Yardley D.A.,Sarah Cannon Research Institute Tennessee Oncology PLLC | Tripathy D.,University of Southern California | Brufsky A.M.,University of Pittsburgh | Rugo H.S.,University of California at San Francisco | And 7 more authors.
British Journal of Cancer | Year: 2014

Background:Data characterising long-term survivors (LTS) with human epidermal growth factor receptor 2 (HER2)-positive metastatic breast cancer (MBC) are limited. This analysis describes LTS using registHER observational study data.Methods:A latent class modelling (LCM) approach was used to identify distinct homogenous patient groups (or classes) based on progression-free survival (PFS), overall survival, and complete response. Demographics, clinicopathologic factors, first-line treatment patterns, and clinical outcomes were described for each class. Class-associated factors were evaluated using logistic regression analysis.Results:LCM identified two survivor groups labelled as LTS (n=244) and short-term survivors (STS; n=757). Baseline characteristics were similar between groups, although LTS were more likely to be white (83.6% vs 77.8%) with oestrogen receptor-positive (ER+) or progesterone receptor-positive (PgR+) disease (59.4% vs 50.9%). Median PFS in LTS was 37.2 (95% confidence interval (CI): 32.9-40.5) vs 7.3 months (95% CI: 6.8-8.0) in STS. Factors associated with long-term survival included ER+ or PgR+ disease, metastasis to node/local sites, first-line trastuzumab use, and first-line taxane use.Conclusions:Prognostic variables identified by LCM define a HER2-positive MBC patient profile and therapies that may be associated with more favourable long-term outcomes, enabling treatment selection appropriate to the patient's disease characteristics. © 2014 Cancer Research Uk.


Tolcher A.W.,South Texas Accelerated Research Therapeutics LLC | Bendell J.C.,Sarah Cannon Research Institute Tennessee Oncology PLLC | Papadopoulos K.P.,South Texas Accelerated Research Therapeutics LLC | Burris H.A.,Sarah Cannon Research Institute Tennessee Oncology PLLC | And 9 more authors.
Annals of Oncology | Year: 2015

Background: This phase Ib trial investigated the safety, tolerability, and recommended phase II dose and schedule of the MEK inhibitor trametinib in combination with the mammalian target of rapamycin (mTOR) inhibitor everolimus. Secondary objectives included pharmacokinetic (PK) characterization and evaluation of clinical activity. Patients and methods: A total of 67 patients with advanced solid tumors were enrolled in this open-label, single-arm, dose-escalation study. Dose escalation followed a 3 + 3 design. Patients were assigned to one of 10 different cohorts, involving either daily dosing with both agents or daily dosing with trametinib and intermittent everolimus dosing. This included an expansion cohort comprising patients with pancreatic tumors. PKs samples were collected predose, as well as 1, 2, 4, and 6 h post-dose on day 15 of the first treatment cycle. Results: Concurrent treatment with trametinib and everolimus resulted in frequent treatment-related adverse events, including mucosal inflammation (40%), stomatitis (25%), fatigue (54%), and diarrhea (42%). PK assessment did not suggest drug-drug interactions between these two agents. Of the 67 enrolled patients, 5 (7%) achieved partial response (PR) to treatment and 21 (31%) displayed stable disease (SD). Among the 21 patients with pancreatic cancer, PR was observed in 1 patient (5%) and SD in 6 patients (29%). Conclusions: This study was unable to identify a recommended phase II dose and schedule of trametinib in combination with everolimus that provided an acceptable tolerability and adequate drug exposure. © The Author 2014. Published by Oxford University Press on behalf of the European Society for Medical Oncology. All rights reserved.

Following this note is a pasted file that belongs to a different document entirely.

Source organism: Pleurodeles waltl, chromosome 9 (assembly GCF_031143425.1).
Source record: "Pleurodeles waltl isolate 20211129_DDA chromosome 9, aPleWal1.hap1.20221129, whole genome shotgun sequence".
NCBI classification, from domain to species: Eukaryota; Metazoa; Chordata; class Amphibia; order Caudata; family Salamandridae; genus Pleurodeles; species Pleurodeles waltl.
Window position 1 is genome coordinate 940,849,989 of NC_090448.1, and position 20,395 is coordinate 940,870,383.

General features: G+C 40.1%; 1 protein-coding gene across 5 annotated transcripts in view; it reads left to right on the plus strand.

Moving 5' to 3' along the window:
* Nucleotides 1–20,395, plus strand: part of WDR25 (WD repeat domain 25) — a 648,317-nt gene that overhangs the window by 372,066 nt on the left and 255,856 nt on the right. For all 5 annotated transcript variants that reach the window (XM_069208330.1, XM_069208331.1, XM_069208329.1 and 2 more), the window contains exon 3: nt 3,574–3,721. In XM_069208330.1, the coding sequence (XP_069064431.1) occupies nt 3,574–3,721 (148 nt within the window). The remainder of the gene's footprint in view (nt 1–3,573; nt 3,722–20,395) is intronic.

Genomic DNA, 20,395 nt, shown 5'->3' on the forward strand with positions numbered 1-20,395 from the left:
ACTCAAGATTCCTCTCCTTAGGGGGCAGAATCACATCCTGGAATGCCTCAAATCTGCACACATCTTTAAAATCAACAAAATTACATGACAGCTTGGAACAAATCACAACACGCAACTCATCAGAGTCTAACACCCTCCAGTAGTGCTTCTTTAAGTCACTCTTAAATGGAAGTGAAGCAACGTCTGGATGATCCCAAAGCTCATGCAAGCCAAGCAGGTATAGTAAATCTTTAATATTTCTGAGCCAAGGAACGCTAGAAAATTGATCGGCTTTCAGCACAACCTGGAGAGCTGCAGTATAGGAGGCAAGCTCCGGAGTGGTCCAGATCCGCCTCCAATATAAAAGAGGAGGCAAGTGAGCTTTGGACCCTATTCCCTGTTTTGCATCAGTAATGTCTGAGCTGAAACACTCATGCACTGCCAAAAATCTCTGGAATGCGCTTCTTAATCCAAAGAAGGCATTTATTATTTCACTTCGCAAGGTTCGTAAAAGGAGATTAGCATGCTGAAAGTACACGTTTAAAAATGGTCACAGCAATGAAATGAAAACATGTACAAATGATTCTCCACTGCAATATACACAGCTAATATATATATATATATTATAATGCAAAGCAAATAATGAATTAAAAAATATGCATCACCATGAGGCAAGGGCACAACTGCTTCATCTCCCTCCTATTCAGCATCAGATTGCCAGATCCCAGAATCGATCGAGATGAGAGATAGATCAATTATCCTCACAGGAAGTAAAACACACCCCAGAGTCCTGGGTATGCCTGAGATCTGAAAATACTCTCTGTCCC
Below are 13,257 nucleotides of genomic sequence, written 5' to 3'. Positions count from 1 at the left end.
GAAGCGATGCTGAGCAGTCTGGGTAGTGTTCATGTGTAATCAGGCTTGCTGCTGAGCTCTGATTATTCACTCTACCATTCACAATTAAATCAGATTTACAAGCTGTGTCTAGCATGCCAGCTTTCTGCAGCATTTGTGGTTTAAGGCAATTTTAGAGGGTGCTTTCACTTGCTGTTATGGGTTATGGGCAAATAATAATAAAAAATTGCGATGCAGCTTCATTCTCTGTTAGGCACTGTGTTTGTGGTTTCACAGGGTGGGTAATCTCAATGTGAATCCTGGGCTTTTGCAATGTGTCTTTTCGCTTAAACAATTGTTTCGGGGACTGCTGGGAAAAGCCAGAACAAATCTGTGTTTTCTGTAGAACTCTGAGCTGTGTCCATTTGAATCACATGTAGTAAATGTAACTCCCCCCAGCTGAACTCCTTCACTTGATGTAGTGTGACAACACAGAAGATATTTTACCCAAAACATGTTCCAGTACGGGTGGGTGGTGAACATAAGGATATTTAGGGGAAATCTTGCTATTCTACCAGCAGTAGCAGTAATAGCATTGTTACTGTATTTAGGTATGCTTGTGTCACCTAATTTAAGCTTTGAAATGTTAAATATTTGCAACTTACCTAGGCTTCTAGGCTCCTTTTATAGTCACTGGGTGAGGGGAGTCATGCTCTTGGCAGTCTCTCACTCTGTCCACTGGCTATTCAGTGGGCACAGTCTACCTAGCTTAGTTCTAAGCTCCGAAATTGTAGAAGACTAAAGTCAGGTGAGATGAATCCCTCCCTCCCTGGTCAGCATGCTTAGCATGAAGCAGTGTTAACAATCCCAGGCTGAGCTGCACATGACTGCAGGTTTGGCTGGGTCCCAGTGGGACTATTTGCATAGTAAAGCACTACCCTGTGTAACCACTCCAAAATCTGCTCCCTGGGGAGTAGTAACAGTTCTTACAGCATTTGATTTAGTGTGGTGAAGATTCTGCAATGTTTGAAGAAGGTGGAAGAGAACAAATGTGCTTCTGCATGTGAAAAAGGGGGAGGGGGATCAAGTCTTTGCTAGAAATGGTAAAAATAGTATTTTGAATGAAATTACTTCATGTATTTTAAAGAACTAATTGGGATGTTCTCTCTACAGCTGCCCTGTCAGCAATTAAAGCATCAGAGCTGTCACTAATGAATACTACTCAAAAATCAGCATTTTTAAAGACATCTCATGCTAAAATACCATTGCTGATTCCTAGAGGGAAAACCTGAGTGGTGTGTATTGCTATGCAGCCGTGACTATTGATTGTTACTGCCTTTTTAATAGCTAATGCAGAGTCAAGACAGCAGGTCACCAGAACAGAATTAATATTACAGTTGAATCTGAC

Falchook G.S.,University of Houston | Lewis K.D.,Aurora University | Infante J.R.,Sarah Cannon Research Institute Tennessee Oncology PLLC | Gordon M.S.,Pinnacle Oncology Hematology | And 19 more authors.
The Lancet Oncology | Year: 2012

Background: MEK is a member of the MAPK signalling cascade that is commonly activated in melanoma. Direct inhibition of MEK blocks cell proliferation and induces apoptosis. We aimed to analyse safety, efficacy, and genotyping data for the oral, small-molecule MEK inhibitor trametinib in patients with melanoma. Methods: We undertook a multicentre, phase 1 three-part study (dose escalation, cohort expansion, and pharmacodynamic assessment). The main results of this study are reported elsewhere; here we present data relating to patients with melanoma. We obtained tumour samples to assess BRAF mutational status, and available tissues underwent exploratory genotyping analysis. Disease response was measured by Response Evaluation Criteria in Solid Tumors, and adverse events were defined by common toxicity criteria. This study is registered with ClinicalTrials.gov, number NCT00687622. Findings: 97 patients with melanoma were enrolled, including 81 with cutaneous or unknown primary melanoma (36 BRAF mutant, 39 BRAF wild-type, six BRAF status unknown), and 16 with uveal melanoma. The most common treatment-related adverse events were rash or dermatitis acneiform (n=80; 82%) and diarrhoea (44; 45%), most of which were grade 2 or lower. No cutaneous squamous-cell carcinomas were recorded. Of 36 patients with BRAF mutations, 30 had not received a BRAF inhibitor before; two complete responses (both confirmed) and ten partial responses (eight confirmed) were noted in this subgroup (confirmed response rate, 33%). Median progression-free survival of this subgroup was 5·7 months (95% CI 4·0-7·4). Of the six patients who had received previous BRAF inhibition, one unconfirmed partial response was recorded. Of 39 patients with BRAF wild-type melanoma, four partial responses were confirmed (confirmed response rate, 10%). Interpretation: Our data show substantial clinical activity of trametinib in melanoma and suggest that MEK is a valid therapeutic target. Differences in response rates according to mutations indicate the importance of mutational analyses in the future. Funding: GlaxoSmithKline. © 2012 Elsevier Ltd.